Myocardial infarction290.57%40.88%.4
Peripheral vascular disease671.32%40.88%.43
Renal disease521.02%51.11%.87
Rheumatologic disease120.24%20.44%.40
Ulcers150.3%00%.25
ASA class
I992.0%122.7%
II289156.9%25556.4%
III208441.0%18340.5%
IV80.2%20.4%
Average ASA class ( SD)2.39 0.532.39 0.55.80
Anesthesia type .02
General164432.4%14331.6%
Regional274254%22650%
Combined69613.7%8318.4%
Unadjusted and Adjusted Differences in Costs between Specialty Orthopedic Surgery Units and Nonorthopedic Surgery Units
Unadjusted valuesAdjusted values
SOS*SDNONSDP valueDifferenceSDP value95% CI
  • All cost data are represented as mean costs, representing costs from the time of discharge from the postanesthesia care unit to the time of hospital discharge. Adjusted data represent differences between the specialized orthopedic surgery unit (SOS) and the nonorthopedic nursing (NON) unit, after adjustment for age, sex, anesthesia, ASA class, and Charlson comorbidity. A positive adjusted dollar amount represents a cost savings relative to the NON unit. All values were rounded to the nearest dollar. P value < .05 is statistically significant.

  • SOS, specialty orthopedic surgery unit;

  • NON, nonorthopedic nursing unit;

  • SD, standard deviation;

  • ICU, intensive care unit;

  • E&M costs, evaluation and management;

  • PT, physical therapy;

  • OT, occupational therapy;

  • RT, respiratory therapy;

  • CI, confidence interval.

Total cost$9989$5392$10,067$5075.77$600$244.01$122, $1079
Hospital costs$9789$5123$ 9805$4647.23$594$231.01$141, $1047
Room & board$4399$1825$ 4577$1579.04$244$ 87.005$ 72, $ 415
ICU costs$ 58$1094$ 107$ 682.35$ 11$ 51.82$111, $ 88
Pharmacy$ 851$1701$ 931$1823.34$ 87$ 85.30$ 79, $253
Laboratory costs$ 386$ 438$ 395$ 405.65$ 27$ 20.18$ 12, $ 65
Radiology costs$ 98$ 205$ 103$ 183.61$ 1$ 10.93$ 20, $ 19
PT/OT**/RT$ 739$ 505$ 682$ 394.004$ 15$ 19.45$ 23, $ 52
Blood bank$ 159$ 306$ 178$3023.22$ 6$ 15.69$ 35, $ 23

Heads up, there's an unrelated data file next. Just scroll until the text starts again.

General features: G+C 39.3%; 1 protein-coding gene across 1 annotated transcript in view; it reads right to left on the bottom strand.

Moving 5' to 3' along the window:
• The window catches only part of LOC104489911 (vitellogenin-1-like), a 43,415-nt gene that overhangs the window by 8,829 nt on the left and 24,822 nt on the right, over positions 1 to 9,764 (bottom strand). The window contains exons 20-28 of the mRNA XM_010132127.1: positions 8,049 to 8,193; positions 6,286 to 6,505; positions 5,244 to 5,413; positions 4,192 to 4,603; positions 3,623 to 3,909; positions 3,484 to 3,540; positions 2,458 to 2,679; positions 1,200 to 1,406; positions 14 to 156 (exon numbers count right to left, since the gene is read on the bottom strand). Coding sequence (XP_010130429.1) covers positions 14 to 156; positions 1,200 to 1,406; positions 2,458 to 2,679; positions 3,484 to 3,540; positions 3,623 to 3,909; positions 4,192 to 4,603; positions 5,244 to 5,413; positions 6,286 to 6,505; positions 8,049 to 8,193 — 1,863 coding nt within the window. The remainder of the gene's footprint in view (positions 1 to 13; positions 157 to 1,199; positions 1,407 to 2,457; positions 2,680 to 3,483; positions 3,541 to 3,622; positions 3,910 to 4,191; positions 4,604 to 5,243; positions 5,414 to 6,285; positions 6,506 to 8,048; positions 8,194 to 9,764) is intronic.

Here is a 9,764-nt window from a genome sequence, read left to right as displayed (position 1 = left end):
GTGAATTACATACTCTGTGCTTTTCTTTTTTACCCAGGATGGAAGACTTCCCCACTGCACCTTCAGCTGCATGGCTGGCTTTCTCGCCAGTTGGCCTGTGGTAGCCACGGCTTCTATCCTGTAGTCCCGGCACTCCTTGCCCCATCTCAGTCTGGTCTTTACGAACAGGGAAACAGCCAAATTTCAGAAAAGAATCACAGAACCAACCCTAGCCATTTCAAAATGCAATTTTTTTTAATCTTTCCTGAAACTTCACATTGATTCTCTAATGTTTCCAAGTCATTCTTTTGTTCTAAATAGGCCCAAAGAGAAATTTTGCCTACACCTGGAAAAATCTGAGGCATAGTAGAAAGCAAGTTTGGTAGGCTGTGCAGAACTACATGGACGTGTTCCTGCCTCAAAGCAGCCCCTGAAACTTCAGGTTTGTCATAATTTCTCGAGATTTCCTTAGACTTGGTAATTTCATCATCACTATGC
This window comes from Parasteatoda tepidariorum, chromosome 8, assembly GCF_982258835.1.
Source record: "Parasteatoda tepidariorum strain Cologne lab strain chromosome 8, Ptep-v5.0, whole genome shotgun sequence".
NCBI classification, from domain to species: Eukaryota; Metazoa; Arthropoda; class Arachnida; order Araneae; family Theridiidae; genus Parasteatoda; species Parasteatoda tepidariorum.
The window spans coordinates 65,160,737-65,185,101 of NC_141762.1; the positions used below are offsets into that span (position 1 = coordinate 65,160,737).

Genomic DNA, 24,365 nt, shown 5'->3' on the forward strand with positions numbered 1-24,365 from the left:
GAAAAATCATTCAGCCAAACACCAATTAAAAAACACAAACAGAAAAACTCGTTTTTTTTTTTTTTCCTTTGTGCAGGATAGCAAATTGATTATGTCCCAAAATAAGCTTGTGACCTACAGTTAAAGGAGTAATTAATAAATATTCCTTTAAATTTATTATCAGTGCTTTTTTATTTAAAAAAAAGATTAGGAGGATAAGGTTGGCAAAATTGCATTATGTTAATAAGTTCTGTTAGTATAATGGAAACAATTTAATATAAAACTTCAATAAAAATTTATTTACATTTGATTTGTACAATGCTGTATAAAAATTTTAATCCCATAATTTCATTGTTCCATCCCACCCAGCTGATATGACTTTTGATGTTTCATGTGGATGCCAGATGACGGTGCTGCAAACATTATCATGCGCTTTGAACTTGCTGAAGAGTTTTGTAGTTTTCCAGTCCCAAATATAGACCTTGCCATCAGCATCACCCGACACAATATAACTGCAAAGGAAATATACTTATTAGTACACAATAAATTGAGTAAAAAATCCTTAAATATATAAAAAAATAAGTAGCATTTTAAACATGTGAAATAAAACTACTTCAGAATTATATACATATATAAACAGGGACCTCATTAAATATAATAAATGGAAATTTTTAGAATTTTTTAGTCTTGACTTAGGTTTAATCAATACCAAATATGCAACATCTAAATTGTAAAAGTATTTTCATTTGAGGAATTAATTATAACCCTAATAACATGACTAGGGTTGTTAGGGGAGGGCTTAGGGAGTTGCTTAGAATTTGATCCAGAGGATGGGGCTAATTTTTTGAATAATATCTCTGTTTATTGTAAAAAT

Physician costs$ 207$ 464$ 258$ 628.09$ 20$ 22.386$ 24, $ 63
E&M costs$ 89$ 211$ 109$ 238.09$ 4$ 9.658$ 23, $ 14
Physician radiology$ 63$ 158$ 38$ 192.49$ 2$ 8.78$ 13, $ 18
Other costs$ 34$ 138$ 37$ 160.61$0.64$ 6.92$ 13, $ 12

There were 83 patients (1.63%) transferred from SOS units to the ICU, compared with 14 patients (3.1%) transferred from NON units (P = .02), but no differences in the mean number of ICU days or associated costs between groups. A priori, the authors were aware of the small number of postoperative medical events in this population. In examining the combined endpoint of reoperations, readmissions, and mortality, there were no differences observed in our regression analysis between SOS patients and NON unit patients (0.03 events, standard error: 0.1859; odds ratio: 0.976). Table 4 demonstrates a higher percentage of patients discharged with home health on the NON units than on the SOS units (8.41% vs. 4.62%; P < .001).

Patient Disposition at Time of Discharge
Specialized orthopedic surgery unitNonorthopedic nursing unitP value
n*%n%
  • There were 5 in‐hospital deaths in the specialized orthopedic surgery unit group.

Home381275%32872.6%.252
Home health2354.62%388.41%< .001
Transferred to skilled nursing facility103020.3%8619%.529

DISCUSSION

To the best of our knowledge, this is the first study to examine the impact of specialized orthopedic surgery units on resource utilization in elective knee arthroplasty patients. Our findings demonstrate that patients admitted following elective TKA to SOS units will have a reduced length of stay, lower overall and hospital costs, and fewer unexpected transfers to higher levels of care (ICUs). We believe that these findings are a result in part of the specialized expertise allied health care providers develop by taking care of and focusing on a large volume of patients over time with the same group and type of surgeons. This multidisciplinary setting in which care providers are familiar not only with each other but with this specific population of patients creates the environment necessary for adherence to specialized clinical pathways.27